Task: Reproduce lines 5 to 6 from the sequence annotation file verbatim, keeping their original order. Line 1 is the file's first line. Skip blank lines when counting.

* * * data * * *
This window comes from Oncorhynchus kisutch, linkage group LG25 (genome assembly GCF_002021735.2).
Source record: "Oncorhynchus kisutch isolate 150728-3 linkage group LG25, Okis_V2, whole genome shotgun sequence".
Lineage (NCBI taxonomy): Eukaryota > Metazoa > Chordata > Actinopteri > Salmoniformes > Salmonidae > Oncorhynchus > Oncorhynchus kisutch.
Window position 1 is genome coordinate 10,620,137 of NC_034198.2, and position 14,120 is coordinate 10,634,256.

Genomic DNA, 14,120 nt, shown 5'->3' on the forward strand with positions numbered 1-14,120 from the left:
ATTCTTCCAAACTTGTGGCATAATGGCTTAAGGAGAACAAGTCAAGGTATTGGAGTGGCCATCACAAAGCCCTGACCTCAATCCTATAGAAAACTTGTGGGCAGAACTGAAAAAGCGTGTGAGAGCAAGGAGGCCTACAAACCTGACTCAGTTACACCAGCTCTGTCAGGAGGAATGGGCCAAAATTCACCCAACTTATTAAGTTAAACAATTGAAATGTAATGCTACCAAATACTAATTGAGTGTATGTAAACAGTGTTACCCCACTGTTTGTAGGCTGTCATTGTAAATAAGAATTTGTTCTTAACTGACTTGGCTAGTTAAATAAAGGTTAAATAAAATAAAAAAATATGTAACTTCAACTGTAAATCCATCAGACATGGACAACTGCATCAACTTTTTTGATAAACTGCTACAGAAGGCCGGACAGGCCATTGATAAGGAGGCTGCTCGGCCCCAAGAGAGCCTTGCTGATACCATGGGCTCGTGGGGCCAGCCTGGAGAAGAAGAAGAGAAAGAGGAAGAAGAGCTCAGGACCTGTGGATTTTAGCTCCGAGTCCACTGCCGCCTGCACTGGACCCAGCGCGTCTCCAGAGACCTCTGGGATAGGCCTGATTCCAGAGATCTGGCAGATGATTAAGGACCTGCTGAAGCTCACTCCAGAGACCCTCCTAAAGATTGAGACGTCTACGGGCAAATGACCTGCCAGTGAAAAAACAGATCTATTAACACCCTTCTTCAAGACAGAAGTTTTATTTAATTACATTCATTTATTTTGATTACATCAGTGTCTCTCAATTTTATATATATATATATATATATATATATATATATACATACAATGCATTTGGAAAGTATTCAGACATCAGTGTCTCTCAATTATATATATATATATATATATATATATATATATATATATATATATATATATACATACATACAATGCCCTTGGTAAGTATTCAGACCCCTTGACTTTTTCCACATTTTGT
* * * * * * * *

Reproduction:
Genomic DNA, 14,120 nt, shown 5'->3' on the forward strand with positions numbered 1-14,120 from the left:
ATTCTTCCAAACTTGTGGCATAATGGCTTAAGGAGAACAAGTCAAGGTATTGGAGTGGCCATCACAAAGCCCTGACCTCAATCCTATAGAAAACTTGTGGGCAGAACTGAAAAAGCGTGTGAGAGCAAGGAGGCCTACAAACCTGACTCAGTTACACCAGCTCTGTCAGGAGGAATGGGCCAAAATTCACCCAACTTATTAAGTTAAACAATTGAAATGTAATGCTACCAAATACTAATTGAGTGTATGTAAACAGTGTTACCCCACTGTTTGTAGGCTGTCATTGTAAATAAGAATTTGTTCTTAACTGACTTGGCTAGTTAAATAAAGGTTAAATAAAATAAAAAAATATGTAACTTCAACTGTAAATCCATCAGACATGGACAACTGCATCAACTTTTTTGATAAACTGCTACAGAAGGCCGGACAGGCCATTGATAAGGAGGCTGCTCGGCCCCAAGAGAGCCTTGCTGATACCATGGGCTCGTGGGGCCAGCCTGGAGAAGAAGAAGAGAAAGAGGAAGAAGAGCTCAGGACCTGTGGATTTTAGCTCCGAGTCCACTGCCGCCTGCACTGGACCCAGCGCGTCTCCAGAGACCTCTGGGATAGGCCTGATTCCAGAGATCTGGCAGATGATTAAGGACCTGCTGAAGCTCACTCCAGAGACCCTCCTAAAGATTGAGACGTCTACGGGCAAATGACCTGCCAGTGAAAAAACAGATCTATTAACACCCTTCTTCAAGACAGAAGTTTTATTTAATTACATTCATTTATTTTGATTACATCAGTGTCTCTCAATTTTATATATATATATATATATATATATATATATATACATACAATGCATTTGGAAAGTATTCAGACATCAGTGTCTCTCAATTATATATATATATATATATATATATATATATATATATATATATATATATATACATACATACAATGCCCTTGGTAAGTATTCAGACCCCTTGACTTTTTCCACATTTTGT